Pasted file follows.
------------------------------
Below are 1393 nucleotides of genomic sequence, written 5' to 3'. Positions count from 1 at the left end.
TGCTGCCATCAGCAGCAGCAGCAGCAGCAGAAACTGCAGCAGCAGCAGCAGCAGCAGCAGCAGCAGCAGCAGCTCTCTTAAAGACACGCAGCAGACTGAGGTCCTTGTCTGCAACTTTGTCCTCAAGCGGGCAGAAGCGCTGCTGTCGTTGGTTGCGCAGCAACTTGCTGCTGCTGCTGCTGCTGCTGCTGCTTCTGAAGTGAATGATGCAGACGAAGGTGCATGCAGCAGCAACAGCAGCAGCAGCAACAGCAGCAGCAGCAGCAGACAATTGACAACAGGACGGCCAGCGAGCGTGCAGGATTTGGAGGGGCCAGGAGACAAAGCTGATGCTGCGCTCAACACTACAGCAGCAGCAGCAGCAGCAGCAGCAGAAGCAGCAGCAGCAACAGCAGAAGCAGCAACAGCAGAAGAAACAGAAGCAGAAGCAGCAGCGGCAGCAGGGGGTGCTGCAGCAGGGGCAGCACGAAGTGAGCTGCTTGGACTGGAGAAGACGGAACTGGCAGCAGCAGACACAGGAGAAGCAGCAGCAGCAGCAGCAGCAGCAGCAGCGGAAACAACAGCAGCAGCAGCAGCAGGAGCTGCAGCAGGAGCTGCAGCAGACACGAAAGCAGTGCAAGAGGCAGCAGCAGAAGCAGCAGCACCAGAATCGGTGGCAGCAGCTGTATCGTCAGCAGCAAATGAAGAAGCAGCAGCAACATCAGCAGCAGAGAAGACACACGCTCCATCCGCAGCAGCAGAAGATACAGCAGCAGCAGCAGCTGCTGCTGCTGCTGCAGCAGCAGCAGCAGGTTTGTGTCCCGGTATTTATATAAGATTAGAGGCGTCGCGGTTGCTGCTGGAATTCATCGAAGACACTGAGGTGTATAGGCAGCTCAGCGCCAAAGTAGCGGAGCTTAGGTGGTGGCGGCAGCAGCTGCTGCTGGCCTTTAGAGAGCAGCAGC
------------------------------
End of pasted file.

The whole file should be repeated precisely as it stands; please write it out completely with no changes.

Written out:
Below are 1393 nucleotides of genomic sequence, written 5' to 3'. Positions count from 1 at the left end.
TGCTGCCATCAGCAGCAGCAGCAGCAGCAGAAACTGCAGCAGCAGCAGCAGCAGCAGCAGCAGCAGCAGCAGCTCTCTTAAAGACACGCAGCAGACTGAGGTCCTTGTCTGCAACTTTGTCCTCAAGCGGGCAGAAGCGCTGCTGTCGTTGGTTGCGCAGCAACTTGCTGCTGCTGCTGCTGCTGCTGCTGCTTCTGAAGTGAATGATGCAGACGAAGGTGCATGCAGCAGCAACAGCAGCAGCAGCAACAGCAGCAGCAGCAGCAGACAATTGACAACAGGACGGCCAGCGAGCGTGCAGGATTTGGAGGGGCCAGGAGACAAAGCTGATGCTGCGCTCAACACTACAGCAGCAGCAGCAGCAGCAGCAGCAGAAGCAGCAGCAGCAACAGCAGAAGCAGCAACAGCAGAAGAAACAGAAGCAGAAGCAGCAGCGGCAGCAGGGGGTGCTGCAGCAGGGGCAGCACGAAGTGAGCTGCTTGGACTGGAGAAGACGGAACTGGCAGCAGCAGACACAGGAGAAGCAGCAGCAGCAGCAGCAGCAGCAGCAGCGGAAACAACAGCAGCAGCAGCAGCAGGAGCTGCAGCAGGAGCTGCAGCAGACACGAAAGCAGTGCAAGAGGCAGCAGCAGAAGCAGCAGCACCAGAATCGGTGGCAGCAGCTGTATCGTCAGCAGCAAATGAAGAAGCAGCAGCAACATCAGCAGCAGAGAAGACACACGCTCCATCCGCAGCAGCAGAAGATACAGCAGCAGCAGCAGCTGCTGCTGCTGCTGCAGCAGCAGCAGCAGGTTTGTGTCCCGGTATTTATATAAGATTAGAGGCGTCGCGGTTGCTGCTGGAATTCATCGAAGACACTGAGGTGTATAGGCAGCTCAGCGCCAAAGTAGCGGAGCTTAGGTGGTGGCGGCAGCAGCTGCTGCTGGCCTTTAGAGAGCAGCAGC